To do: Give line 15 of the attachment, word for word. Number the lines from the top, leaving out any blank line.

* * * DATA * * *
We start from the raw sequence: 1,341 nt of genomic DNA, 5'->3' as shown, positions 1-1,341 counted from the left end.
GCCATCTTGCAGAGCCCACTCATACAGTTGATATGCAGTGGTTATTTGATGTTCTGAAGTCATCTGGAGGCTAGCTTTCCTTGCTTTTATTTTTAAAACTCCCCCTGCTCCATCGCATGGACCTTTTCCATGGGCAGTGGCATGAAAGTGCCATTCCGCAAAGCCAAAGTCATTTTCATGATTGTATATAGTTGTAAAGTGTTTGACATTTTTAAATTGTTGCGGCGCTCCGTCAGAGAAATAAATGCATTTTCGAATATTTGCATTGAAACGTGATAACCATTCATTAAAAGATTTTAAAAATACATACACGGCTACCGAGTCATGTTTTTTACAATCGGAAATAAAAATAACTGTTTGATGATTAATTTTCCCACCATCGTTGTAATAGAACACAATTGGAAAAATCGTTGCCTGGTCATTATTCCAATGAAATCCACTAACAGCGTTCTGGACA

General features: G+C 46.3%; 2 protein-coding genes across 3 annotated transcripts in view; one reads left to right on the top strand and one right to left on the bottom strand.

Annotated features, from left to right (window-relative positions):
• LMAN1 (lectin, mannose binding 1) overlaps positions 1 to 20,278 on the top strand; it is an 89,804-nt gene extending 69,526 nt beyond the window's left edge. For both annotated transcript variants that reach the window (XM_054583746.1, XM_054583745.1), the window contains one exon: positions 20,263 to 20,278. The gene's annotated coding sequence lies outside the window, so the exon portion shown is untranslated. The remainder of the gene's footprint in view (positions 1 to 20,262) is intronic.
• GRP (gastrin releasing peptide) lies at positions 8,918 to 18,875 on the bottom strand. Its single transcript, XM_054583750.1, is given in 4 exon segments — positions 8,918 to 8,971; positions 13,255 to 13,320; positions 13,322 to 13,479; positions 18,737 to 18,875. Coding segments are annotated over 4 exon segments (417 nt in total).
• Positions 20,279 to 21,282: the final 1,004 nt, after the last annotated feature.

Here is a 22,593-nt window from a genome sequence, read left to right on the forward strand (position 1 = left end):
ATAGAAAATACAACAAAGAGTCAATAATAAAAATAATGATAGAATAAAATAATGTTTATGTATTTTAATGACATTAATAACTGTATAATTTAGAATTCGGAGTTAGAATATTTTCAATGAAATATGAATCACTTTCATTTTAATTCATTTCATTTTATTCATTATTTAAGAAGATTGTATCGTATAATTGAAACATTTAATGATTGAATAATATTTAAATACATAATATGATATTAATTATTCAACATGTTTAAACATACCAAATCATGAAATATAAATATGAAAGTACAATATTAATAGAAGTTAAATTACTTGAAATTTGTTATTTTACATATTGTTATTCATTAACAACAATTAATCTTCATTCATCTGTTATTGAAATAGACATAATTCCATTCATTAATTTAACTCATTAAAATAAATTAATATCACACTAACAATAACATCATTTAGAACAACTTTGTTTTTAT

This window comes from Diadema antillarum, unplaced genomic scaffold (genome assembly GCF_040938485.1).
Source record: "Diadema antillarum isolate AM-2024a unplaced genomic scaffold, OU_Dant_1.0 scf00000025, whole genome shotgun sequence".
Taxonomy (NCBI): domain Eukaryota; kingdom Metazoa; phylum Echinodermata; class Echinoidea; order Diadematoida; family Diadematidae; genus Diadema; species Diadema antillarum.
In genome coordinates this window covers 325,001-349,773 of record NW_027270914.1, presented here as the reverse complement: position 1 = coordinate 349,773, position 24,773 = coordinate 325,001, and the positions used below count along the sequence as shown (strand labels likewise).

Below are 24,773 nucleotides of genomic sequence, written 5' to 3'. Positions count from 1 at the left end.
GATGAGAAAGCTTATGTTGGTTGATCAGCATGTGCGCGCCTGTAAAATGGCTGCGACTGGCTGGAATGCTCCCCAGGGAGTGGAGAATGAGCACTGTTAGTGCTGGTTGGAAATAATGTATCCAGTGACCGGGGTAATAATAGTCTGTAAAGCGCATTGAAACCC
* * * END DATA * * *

GATGAGAAAGCTTATGTTGGTTGATCAGCATGTGCGCGCCTGTAAAATGGCTGCGACTGGCTGGAATGCTCCCCAGGGAGTGGAGAATGAGCACTGTTAGTGCTGGTTGGAAATAATGTATCCAGTGACCGGGGTAATAATAGTCTGTAAAGCGCATTGAAACCC